You are here

Students Develop Fast Rope Descent System

April 30, 2016

UMD students have developed a potential solution to fast rope descent injuries for the U. S. Air Force as part of a design challenge.

Talk to a member of the military that has dropped from a helicopter by sliding down a rope and they’ll tell you it doesn’t take long to generate heat and injuries from the friction. A group of UMD students aim to provide a solution to this problem as part of a design challenge from the Air Force Research Lab.

Pyroglove Process

Eight students in the Mechanical Engineering Department have been brainstorming, designing, analyzing and coordinating with vendors and sponsors to develop what they’re calling the PyroGlove. On Tuesday, April 12 at 2:00 p.m. the Bulldogs will demonstrate how the glove works by doing a few fast roping runs in the campus sports center. They will then take thermal image scans of their hands to read how well the gloves absorbed the heat generated by the friction.

“The materials we’re using with the glove allow for a good solid grip and better stopping power,” said UMD senior Will Feyder. “And they’re not bulky which means soldiers will have the dexterity to immediately operate weapons and equipment on the ground while still wearing the gloves.”

This project typically involves a year of work for students at other schools, but Feyder said the UMD group runs this challenge as a capstone project so they only get one semester to work on it. Despite the short schedule, they’ve made it past an initial round of judging and have been selected to present their prototype at a conference in Tennessee along with about eight other universities from across the country.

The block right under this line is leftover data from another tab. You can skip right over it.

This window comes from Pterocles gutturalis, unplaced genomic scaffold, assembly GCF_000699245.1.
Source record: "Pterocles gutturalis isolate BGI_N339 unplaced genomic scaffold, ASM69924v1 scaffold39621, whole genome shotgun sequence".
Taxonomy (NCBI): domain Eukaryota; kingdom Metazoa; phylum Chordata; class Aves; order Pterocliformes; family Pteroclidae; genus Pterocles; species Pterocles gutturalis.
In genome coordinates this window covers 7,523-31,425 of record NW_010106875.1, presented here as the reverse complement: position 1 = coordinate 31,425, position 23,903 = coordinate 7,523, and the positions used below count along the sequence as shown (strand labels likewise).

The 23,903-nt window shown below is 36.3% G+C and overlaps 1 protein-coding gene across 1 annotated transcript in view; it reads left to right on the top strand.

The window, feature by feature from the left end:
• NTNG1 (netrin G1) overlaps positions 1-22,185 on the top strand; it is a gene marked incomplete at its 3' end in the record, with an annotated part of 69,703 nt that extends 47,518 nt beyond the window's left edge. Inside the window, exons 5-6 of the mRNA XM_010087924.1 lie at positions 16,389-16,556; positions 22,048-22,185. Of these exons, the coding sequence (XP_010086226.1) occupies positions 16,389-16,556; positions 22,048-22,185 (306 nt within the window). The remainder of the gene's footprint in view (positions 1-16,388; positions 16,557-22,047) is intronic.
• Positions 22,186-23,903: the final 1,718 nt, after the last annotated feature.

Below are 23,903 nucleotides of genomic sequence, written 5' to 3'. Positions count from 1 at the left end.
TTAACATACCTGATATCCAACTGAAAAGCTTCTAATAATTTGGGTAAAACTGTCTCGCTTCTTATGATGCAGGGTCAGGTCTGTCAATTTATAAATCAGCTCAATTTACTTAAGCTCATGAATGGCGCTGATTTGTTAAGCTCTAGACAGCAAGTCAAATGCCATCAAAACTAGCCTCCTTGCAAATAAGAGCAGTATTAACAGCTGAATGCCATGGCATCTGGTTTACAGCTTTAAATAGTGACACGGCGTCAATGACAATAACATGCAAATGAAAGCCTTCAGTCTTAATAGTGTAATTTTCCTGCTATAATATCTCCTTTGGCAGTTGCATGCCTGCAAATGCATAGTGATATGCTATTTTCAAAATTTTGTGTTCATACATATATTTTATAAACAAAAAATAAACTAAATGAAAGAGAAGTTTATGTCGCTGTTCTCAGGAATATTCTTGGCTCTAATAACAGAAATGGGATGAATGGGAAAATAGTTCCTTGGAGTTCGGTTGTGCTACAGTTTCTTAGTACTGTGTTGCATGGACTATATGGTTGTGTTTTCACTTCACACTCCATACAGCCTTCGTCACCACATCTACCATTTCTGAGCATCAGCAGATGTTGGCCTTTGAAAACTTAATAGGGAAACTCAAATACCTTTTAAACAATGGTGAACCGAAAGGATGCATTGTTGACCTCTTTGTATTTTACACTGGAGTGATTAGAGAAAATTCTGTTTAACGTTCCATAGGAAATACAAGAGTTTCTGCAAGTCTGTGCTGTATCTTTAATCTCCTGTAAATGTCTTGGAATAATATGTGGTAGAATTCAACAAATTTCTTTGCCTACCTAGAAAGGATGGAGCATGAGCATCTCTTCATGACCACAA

The students had a $17,000 budget to work with so they did not have to get out any sewing machines. They were able to collaborate with local businesses, including Duluth Pack, MakerSpace and Proto.Hub, to buy the high-tech fabric involved and create the gloves. The palm side of the PyroGlove is made from lambskin and deerskin surrounding strategically placed Pyrogel pads that reduce heat while the back is made of a high grade material that is fire resistant, breathable and flexible.

Team member Ryan Farrelly is excited about the product they’ve developed and said the challenge has put all of their engineering skills to the test. “It’s a true-to-life challenge because we’ve also had to learn how to work with outside companies and deal with all of the frustrations that can come from the manufacturing process,” said Farrelly.

This is just one of many senior design projects within the Mechanical & Industrial Engineering Department of our college. To see video and additional photos of the group and their invention. Here are links to local media stories: Northland's News CenterWDIO NewsFox 21 News and the Duluth News Tribune.

Related to this article